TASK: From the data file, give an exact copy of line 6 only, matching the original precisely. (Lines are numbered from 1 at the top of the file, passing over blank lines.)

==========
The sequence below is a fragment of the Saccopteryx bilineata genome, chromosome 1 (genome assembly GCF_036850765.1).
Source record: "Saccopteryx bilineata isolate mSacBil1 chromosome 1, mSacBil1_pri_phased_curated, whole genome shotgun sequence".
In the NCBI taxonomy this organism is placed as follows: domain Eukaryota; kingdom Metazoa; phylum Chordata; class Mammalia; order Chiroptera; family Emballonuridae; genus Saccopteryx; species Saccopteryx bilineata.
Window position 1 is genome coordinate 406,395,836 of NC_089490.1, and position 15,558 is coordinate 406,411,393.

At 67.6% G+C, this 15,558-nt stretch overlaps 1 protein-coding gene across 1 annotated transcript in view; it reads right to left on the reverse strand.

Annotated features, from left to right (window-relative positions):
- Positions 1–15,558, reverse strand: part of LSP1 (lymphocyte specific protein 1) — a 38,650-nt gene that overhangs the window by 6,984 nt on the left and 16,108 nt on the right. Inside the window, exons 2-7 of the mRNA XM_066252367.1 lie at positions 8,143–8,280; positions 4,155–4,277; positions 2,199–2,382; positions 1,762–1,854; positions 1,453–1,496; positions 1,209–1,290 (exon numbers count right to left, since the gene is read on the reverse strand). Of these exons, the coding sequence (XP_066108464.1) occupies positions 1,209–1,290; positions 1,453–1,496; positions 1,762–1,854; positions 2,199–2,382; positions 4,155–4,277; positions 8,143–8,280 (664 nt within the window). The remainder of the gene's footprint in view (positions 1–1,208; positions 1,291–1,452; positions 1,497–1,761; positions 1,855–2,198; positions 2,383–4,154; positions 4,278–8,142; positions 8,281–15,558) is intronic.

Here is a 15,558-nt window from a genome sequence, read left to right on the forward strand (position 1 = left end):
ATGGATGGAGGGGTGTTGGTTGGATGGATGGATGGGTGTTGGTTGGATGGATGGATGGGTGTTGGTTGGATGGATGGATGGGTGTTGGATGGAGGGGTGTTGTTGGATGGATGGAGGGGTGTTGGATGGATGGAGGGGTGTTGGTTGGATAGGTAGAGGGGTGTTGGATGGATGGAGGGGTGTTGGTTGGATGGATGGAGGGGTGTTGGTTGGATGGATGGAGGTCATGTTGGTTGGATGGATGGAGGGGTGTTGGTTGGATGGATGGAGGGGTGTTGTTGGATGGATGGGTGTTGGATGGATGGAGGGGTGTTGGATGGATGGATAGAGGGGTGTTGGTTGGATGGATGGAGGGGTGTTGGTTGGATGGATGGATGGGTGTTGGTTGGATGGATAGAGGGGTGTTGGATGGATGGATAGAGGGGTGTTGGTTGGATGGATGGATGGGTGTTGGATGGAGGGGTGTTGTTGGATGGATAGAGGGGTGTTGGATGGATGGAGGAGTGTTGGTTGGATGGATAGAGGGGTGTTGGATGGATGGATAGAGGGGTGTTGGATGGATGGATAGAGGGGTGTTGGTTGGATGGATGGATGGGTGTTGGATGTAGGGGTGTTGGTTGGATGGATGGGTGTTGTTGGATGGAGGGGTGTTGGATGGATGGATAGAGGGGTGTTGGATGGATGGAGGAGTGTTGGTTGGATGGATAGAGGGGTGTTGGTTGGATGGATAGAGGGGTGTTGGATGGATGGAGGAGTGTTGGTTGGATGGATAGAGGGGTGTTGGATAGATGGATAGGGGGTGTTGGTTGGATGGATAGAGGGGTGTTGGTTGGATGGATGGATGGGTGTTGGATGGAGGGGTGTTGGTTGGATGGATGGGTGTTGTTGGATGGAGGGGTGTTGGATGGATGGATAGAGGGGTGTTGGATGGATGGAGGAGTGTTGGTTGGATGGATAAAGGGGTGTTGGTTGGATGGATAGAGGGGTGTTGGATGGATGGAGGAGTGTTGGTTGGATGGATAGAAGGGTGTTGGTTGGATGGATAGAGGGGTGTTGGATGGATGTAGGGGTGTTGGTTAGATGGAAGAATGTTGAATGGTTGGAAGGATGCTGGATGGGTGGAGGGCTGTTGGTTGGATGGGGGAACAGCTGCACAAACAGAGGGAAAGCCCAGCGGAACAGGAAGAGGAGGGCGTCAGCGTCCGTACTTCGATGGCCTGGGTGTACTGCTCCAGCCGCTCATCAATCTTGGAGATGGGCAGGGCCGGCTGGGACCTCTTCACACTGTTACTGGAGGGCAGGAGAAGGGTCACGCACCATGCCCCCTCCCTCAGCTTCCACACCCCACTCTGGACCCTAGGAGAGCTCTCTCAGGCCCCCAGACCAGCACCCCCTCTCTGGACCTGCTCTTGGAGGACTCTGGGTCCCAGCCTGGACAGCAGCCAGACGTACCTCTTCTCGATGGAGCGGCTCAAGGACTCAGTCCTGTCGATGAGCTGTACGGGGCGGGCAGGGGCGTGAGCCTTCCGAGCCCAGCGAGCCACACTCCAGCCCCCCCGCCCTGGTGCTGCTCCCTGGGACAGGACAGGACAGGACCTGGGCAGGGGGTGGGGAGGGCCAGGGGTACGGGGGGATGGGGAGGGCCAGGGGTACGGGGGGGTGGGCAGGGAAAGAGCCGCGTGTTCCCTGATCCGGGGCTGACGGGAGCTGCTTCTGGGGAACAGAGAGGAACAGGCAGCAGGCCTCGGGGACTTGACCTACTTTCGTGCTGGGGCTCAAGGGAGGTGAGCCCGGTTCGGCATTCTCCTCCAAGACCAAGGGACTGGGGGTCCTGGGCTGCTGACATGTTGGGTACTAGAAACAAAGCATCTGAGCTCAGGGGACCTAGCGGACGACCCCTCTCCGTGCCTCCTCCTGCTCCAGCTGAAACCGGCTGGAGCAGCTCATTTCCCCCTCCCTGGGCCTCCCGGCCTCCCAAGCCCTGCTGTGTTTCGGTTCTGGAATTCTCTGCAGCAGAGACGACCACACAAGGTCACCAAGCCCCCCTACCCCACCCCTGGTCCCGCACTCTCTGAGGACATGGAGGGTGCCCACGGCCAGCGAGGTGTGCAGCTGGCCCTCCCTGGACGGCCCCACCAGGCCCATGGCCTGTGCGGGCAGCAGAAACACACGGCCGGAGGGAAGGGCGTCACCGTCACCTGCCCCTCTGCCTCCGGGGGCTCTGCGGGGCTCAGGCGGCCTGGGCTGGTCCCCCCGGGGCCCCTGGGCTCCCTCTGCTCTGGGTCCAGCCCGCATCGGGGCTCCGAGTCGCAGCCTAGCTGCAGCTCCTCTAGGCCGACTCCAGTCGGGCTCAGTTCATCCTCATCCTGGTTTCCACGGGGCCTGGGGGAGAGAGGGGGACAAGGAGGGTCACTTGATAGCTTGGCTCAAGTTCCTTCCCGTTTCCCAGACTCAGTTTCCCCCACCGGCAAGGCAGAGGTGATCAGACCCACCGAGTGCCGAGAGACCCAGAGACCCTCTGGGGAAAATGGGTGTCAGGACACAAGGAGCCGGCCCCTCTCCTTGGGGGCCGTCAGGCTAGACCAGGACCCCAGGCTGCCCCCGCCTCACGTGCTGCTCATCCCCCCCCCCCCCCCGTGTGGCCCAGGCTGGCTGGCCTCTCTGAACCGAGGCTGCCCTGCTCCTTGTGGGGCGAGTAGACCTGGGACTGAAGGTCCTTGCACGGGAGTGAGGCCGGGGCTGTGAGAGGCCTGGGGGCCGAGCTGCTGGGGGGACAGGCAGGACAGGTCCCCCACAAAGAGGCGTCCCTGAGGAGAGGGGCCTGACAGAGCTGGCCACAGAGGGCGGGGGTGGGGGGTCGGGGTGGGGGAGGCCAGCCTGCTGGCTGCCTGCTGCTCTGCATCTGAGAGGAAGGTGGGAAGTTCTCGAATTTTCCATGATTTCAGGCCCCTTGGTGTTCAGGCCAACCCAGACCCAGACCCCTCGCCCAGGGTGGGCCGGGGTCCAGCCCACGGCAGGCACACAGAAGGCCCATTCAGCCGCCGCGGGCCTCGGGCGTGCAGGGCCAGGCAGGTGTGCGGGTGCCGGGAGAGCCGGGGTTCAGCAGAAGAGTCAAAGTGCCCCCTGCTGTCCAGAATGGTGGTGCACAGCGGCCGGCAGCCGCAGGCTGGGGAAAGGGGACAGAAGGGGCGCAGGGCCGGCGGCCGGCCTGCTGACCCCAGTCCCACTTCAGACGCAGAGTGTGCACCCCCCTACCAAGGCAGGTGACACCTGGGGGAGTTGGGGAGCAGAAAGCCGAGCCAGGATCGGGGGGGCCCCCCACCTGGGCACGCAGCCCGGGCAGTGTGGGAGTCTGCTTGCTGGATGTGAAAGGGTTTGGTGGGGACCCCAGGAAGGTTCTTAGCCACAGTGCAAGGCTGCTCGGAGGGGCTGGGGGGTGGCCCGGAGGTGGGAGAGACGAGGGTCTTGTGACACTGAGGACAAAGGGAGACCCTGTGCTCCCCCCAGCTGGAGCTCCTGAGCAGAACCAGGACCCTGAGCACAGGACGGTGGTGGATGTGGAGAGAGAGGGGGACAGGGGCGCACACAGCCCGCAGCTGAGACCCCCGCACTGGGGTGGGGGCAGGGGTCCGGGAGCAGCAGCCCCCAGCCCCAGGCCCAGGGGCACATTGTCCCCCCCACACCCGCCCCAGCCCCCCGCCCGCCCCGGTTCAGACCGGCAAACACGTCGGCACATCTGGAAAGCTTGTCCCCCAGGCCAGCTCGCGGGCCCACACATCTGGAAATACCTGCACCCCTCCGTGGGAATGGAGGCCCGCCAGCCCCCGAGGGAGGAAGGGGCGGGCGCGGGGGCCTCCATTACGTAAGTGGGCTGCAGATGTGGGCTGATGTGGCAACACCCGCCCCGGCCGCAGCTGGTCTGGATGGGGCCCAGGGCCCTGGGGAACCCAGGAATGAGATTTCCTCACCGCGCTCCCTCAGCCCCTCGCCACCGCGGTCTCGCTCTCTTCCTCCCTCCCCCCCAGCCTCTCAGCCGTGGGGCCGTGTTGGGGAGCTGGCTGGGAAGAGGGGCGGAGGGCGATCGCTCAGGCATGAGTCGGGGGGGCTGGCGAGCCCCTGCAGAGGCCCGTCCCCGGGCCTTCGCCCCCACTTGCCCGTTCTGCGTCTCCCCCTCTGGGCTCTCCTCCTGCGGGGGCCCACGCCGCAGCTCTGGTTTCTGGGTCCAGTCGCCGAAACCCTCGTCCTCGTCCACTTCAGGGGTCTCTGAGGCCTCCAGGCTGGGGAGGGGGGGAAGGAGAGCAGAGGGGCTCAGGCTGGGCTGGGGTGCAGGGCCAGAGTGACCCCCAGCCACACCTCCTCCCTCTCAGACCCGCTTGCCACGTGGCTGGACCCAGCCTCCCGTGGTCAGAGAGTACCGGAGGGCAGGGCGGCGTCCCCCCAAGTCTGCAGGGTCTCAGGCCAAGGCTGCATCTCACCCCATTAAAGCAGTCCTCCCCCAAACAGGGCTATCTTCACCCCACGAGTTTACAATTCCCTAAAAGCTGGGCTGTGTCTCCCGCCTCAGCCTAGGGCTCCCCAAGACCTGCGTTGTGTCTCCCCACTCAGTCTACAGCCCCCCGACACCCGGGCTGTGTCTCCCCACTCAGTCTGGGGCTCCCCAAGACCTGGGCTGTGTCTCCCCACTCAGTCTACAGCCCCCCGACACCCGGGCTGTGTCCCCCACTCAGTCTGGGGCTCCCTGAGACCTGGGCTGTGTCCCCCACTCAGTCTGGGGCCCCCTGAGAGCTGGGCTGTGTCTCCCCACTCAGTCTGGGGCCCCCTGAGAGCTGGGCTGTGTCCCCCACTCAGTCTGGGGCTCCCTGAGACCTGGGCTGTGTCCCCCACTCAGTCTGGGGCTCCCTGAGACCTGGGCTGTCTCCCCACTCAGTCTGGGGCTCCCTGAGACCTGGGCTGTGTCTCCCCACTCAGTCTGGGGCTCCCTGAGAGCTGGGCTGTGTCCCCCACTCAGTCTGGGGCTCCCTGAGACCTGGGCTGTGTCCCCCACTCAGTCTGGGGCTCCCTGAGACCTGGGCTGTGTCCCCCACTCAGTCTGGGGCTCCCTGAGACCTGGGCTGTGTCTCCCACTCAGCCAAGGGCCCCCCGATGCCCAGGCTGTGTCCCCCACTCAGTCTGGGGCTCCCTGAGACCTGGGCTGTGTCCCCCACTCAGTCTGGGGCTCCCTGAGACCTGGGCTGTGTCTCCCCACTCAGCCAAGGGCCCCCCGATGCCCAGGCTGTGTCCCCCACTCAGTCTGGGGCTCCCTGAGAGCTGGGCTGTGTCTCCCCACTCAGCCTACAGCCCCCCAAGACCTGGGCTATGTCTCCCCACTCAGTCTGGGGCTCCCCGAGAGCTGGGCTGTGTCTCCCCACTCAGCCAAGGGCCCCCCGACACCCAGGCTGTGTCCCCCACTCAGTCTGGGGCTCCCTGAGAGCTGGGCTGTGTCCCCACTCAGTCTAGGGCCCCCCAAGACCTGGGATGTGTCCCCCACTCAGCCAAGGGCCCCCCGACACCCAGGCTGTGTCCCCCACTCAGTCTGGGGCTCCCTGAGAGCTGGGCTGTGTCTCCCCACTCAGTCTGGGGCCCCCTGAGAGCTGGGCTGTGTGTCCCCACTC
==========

Annotated features, from left to right (window-relative positions):